Providing a Spot Free Rinse cycle in a Carwash typically involves the installation of a Reverse Osmosis System (RO). The RO is designed to minimize total dissolved solids (TDS) from the feed stream. Dissolved solids can come from a variety of sources and are present in virtually all water supplies. The amount of TDS present determines whether or not you can provide a spot free solution in your wash. The industry standard for spot free rinse water is less than 40 ppm (parts per million) TDS. The product water after the RO system is predicated on the amount of TDS in the feed water to be treated. Most RO membranes can remove on average 98% of the dissolved solids in the water. Typical feed water from most city water supplies are less than 500 ppm therefore the expected results after the RO system is approximately 10 ppm.
There are several membrane manufacturers and types of membranes available. The most widely used membranes in a carwash application is a thin film composite membrane (TFC). There are several types available including high rejection, high flow, low fouling and low pressure configurations that can be applied depending on the feed water source. The RO manufacturer can provide guidance via a projection that can be done on the source water.
All RO systems eventually will require cleaning. Cleaning is recommended when your RO shows evidence of fouling. The time to clean your membranes are either just prior to a long term shutdown, or as a matter deterioration of performance. Fouling characteristics that signal you need to clean are a 10-15% decrease in permeate flow, a 10-15% decrease in permeate quality, or a 10-15% increase in pressure drop as measured between the feed and concentrate flow.
RO cleaning frequency due to fouling will vary by site. A rough rule of thumb as to an acceptable cleaning frequency is once every 3 to 12 months. Having to clean your membranes more often indicates something in your feed water source that should be corrected through pretreatment. Under normal circumstances reverse osmosis membranes can last several years and with periodic cleaning it is possible to maintain the performance of the membranes. What you clean for can vary site by site depending on the foulant. Complicating the situation often is that more than one foulant can be present. Typical foulants are:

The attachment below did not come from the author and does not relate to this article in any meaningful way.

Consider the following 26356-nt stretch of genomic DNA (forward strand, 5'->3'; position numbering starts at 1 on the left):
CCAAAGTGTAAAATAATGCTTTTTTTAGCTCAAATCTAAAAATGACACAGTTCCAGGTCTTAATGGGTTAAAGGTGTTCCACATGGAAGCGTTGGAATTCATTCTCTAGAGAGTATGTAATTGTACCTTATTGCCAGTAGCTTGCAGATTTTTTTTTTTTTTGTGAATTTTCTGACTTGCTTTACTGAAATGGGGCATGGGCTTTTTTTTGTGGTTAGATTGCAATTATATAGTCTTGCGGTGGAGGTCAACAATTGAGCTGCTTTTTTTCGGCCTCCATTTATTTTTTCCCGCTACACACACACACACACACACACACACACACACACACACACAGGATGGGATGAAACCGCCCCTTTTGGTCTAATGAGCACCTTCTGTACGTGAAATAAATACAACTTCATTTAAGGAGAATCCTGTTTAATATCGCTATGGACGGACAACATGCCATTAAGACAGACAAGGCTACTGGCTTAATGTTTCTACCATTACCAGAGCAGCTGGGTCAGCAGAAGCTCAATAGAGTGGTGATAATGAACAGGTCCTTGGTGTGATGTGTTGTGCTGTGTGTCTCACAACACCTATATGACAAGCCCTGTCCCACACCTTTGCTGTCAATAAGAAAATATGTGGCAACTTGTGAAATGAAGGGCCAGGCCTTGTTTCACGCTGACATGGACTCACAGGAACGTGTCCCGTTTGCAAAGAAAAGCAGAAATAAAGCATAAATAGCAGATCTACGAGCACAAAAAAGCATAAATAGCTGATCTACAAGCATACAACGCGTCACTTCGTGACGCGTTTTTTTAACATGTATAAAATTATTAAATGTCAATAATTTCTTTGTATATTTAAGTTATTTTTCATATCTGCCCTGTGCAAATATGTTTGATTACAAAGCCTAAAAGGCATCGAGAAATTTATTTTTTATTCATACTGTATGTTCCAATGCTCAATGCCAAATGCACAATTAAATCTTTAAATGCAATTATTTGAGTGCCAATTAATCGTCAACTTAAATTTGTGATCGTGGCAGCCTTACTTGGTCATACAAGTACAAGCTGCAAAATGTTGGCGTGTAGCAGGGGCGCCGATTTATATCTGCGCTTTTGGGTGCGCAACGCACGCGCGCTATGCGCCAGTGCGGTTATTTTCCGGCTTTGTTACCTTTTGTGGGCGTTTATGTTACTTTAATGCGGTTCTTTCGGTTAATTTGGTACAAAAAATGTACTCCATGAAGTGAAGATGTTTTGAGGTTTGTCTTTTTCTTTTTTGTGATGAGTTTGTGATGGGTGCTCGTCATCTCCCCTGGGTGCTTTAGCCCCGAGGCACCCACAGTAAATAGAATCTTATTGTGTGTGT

• Calcium carbonate scale
• Sulfate scale of calcium, barium or strontium
• Metal oxides of iron, manganese, aluminum, etc.
• Silica scale
• Colloidal deposits (inorganic or mixed inorganic/organic)
• Organic material of natural origin or man-made origin
• Biological (bioslime, mold, or fungi)
There are a number of factors involved in the selection of a suitable cleaning chemical (or chemicals) and proper cleaning protocol. The first time you have to perform a cleaning, it is recommended to contact the manufacturer of the equipment, the RO element manufacturer, or a RO specialty chemical supplier. Once the suspected foulant(s) are identified, one or more cleaning chemicals will be recommended. These chemical(s) can be generic and available from a number of suppliers.
Generally in a Carwash environment a low pH cleaning is used first to remove foulants like mineral scale, followed by a high pH cleaning to remove organic material. Some cleaning solutions have detergents added to aid in the removal of heavy biological and organic debris, while others have a chelating agent like EDTA added to aid in the removal of colloidal material, organic and biological material, and sulfate scale. An important thing to remember is that the improper selection of a cleaning chemical or the sequence of chemical introduction can make the foulant worse and render the cleaning ineffective.
Membrane cleaning can be accomplished with the membranes left on the RO system inside their housings. Most carwashes use an RO system with less than 6 membranes in a single array. For carwashes with larger RO systems the design might have multiple arrays and each array should be cleaned separately. As mentioned it would be best to use the instructions available from each membrane manufacturer, however a brief description of the process follows:
***YOU MAY HAVE TO PERFORM A LOW AND A HIGH PH CLEANING TO UNFOUL THE MEMBRANES. FOR BEST RESULTS, START WITH A LOW PH CLEANING, THEN A HIGH PH CLEANING. RINSE WITH LOW PH FOR 5 MINUTES AND FLUSH WITH CLEAN WATER FOR 10 MINUTES***
In conclusion replacing RO membranes can be expensive. With the proper pretreatment and a good maintenance schedule there is no reason not to expect several years on the life of the membranes. Cleaning your own membranes is relatively inexpensive and will help to keep the costs down on your spot free rinse solution.